Skin Cancer Screening & Diagnosis

Each year in the United States, new cases of skin cancer outnumber the combined new cases of breast, prostate, lung and colon cancers.

One in five Americans develop skin cancer in their lifetime, usually caused by the sun’s ultraviolet rays. Having lighter skin, numerous moles or a family history of skin cancer increase your risk.

Most Common Types of Skin Cancer

  • Non-melanoma is a malignant tumor originating in skin cells. “Malignant” describes the cancer’s ability to spread, or metastasize, to other parts of the body. Basal cell carcinoma and squamous cell carcinoma are the most common types of non-melanoma skin cancer.

More than 4 million cases of basal cell carcinoma are diagnosed in the United States each year. About 90 percent of non-melanoma skin cancers are related to exposure to the sun’s ultraviolet rays.

  • Melanoma is a less common, but more serious, skin cancer originating in the skin cells that produce pigment, or melanin. Melanomas can look like moles and some actually develop from moles. Most are black or brown, although in some cases melanomas are pink, red, purple, blue or white.

Who Needs Skin Cancer Screening?

You’re at risk for skin cancer if you have pale skin, experience excessive or unprotected exposure to the sun’s ultraviolet rays, have a family history of skin cancer, experienced severe sunburn or have numerous or unusual moles.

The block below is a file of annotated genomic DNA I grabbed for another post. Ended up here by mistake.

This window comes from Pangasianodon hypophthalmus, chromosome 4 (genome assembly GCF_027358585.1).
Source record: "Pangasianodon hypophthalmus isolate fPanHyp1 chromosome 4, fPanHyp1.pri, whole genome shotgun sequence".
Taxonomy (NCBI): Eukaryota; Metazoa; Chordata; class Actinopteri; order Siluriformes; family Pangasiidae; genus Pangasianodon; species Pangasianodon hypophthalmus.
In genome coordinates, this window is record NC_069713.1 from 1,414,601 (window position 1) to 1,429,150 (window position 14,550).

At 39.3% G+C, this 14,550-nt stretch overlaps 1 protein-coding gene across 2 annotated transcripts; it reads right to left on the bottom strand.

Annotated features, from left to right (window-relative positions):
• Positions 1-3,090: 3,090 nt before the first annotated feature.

Your doctor will perform a full-body, professional exam to look for signs of skin cancer. You can also conduct regular self-exams to check for anything unusual. You should look for:

  • Any change, particularly the size or color of a spot, mole or growth
  • Sores that do not heal
  • Oozing, bleeding or scaliness
  • Color that spreads beyond the border of a growth
  • Tenderness, itching, pain or other new sensations

To check your skin, take a photo of unusual lesions and watch for changes. A spot could be melanoma if it’s black or multicolored, bigger than a pencil eraser, changes over time or has an irregular border. A rough patch or a bump that bleeds could be basal cell or squamous cell skin cancer.

On most people, a mole that is either flat or raised appears an even shade of brown, tan or black. Whether round or oval, they’re usually less than about a quarter-inch in diameter.

If you find a suspicious mole or lesion on your body, dermatologists suggest following the ABCs:

  • Asymmetry. If you draw a line through the mole, the two halves do not match.
  • Border. On early melanoma, the borders tend to be uneven. The edges may be scalloped or notched.
  • Color. Different shades of brown, tan or black is a warning sign. A melanoma may also become red, blue or another color.
  • Diameter. Melanomas usually are larger than the size of a pencil eraser, or a quarter inch. They may be smaller when first detected.
  • Evolving. Any change in size, shape, color or elevation or any new symptom such as bleeding, itching or crusting should be investigated.

Hartford HealthCare Cancer Institute